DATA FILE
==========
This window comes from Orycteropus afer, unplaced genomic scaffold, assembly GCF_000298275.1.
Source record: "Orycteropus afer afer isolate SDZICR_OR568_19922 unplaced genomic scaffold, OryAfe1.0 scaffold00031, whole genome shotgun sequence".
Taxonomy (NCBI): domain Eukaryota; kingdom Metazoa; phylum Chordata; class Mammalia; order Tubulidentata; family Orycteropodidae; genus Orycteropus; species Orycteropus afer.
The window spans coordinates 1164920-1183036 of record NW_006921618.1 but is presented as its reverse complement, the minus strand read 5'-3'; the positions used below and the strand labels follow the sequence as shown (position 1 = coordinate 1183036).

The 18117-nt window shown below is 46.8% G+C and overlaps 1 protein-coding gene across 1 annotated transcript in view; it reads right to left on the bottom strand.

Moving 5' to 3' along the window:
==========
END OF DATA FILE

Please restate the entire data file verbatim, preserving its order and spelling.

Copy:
This window comes from Orycteropus afer, unplaced genomic scaffold, assembly GCF_000298275.1.
Source record: "Orycteropus afer afer isolate SDZICR_OR568_19922 unplaced genomic scaffold, OryAfe1.0 scaffold00031, whole genome shotgun sequence".
Taxonomy (NCBI): domain Eukaryota; kingdom Metazoa; phylum Chordata; class Mammalia; order Tubulidentata; family Orycteropodidae; genus Orycteropus; species Orycteropus afer.
The window spans coordinates 1164920-1183036 of record NW_006921618.1 but is presented as its reverse complement, the minus strand read 5'-3'; the positions used below and the strand labels follow the sequence as shown (position 1 = coordinate 1183036).

The 18117-nt window shown below is 46.8% G+C and overlaps 1 protein-coding gene across 1 annotated transcript in view; it reads right to left on the bottom strand.

Moving 5' to 3' along the window: